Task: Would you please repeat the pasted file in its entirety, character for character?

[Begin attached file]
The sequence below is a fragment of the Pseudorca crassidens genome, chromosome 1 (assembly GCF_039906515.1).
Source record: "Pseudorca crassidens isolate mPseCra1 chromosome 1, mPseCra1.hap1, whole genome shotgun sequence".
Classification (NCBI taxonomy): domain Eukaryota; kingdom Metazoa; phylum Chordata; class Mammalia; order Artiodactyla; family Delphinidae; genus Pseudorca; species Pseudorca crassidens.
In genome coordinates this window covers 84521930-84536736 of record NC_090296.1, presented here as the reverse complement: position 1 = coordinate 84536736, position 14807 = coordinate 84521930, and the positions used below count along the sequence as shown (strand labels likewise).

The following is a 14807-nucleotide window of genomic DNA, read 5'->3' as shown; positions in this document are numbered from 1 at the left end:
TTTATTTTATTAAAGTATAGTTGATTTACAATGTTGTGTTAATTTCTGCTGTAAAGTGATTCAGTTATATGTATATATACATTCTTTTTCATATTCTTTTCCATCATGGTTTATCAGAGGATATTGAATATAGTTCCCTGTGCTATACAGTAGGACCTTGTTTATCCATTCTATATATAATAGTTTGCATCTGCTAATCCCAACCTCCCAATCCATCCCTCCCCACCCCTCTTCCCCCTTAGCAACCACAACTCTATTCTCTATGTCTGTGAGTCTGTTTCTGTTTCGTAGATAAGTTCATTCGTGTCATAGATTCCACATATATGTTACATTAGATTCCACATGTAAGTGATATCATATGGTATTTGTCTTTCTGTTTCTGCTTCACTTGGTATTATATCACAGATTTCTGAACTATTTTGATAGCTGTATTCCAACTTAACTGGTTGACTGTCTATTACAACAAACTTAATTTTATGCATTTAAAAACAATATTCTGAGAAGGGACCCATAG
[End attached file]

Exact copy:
The sequence below is a fragment of the Pseudorca crassidens genome, chromosome 1 (assembly GCF_039906515.1).
Source record: "Pseudorca crassidens isolate mPseCra1 chromosome 1, mPseCra1.hap1, whole genome shotgun sequence".
Classification (NCBI taxonomy): domain Eukaryota; kingdom Metazoa; phylum Chordata; class Mammalia; order Artiodactyla; family Delphinidae; genus Pseudorca; species Pseudorca crassidens.
In genome coordinates this window covers 84521930-84536736 of record NC_090296.1, presented here as the reverse complement: position 1 = coordinate 84536736, position 14807 = coordinate 84521930, and the positions used below count along the sequence as shown (strand labels likewise).

The following is a 14807-nucleotide window of genomic DNA, read 5'->3' as shown; positions in this document are numbered from 1 at the left end:
TTTATTTTATTAAAGTATAGTTGATTTACAATGTTGTGTTAATTTCTGCTGTAAAGTGATTCAGTTATATGTATATATACATTCTTTTTCATATTCTTTTCCATCATGGTTTATCAGAGGATATTGAATATAGTTCCCTGTGCTATACAGTAGGACCTTGTTTATCCATTCTATATATAATAGTTTGCATCTGCTAATCCCAACCTCCCAATCCATCCCTCCCCACCCCTCTTCCCCCTTAGCAACCACAACTCTATTCTCTATGTCTGTGAGTCTGTTTCTGTTTCGTAGATAAGTTCATTCGTGTCATAGATTCCACATATATGTTACATTAGATTCCACATGTAAGTGATATCATATGGTATTTGTCTTTCTGTTTCTGCTTCACTTGGTATTATATCACAGATTTCTGAACTATTTTGATAGCTGTATTCCAACTTAACTGGTTGACTGTCTATTACAACAAACTTAATTTTATGCATTTAAAAACAATATTCTGAGAAGGGACCCATAG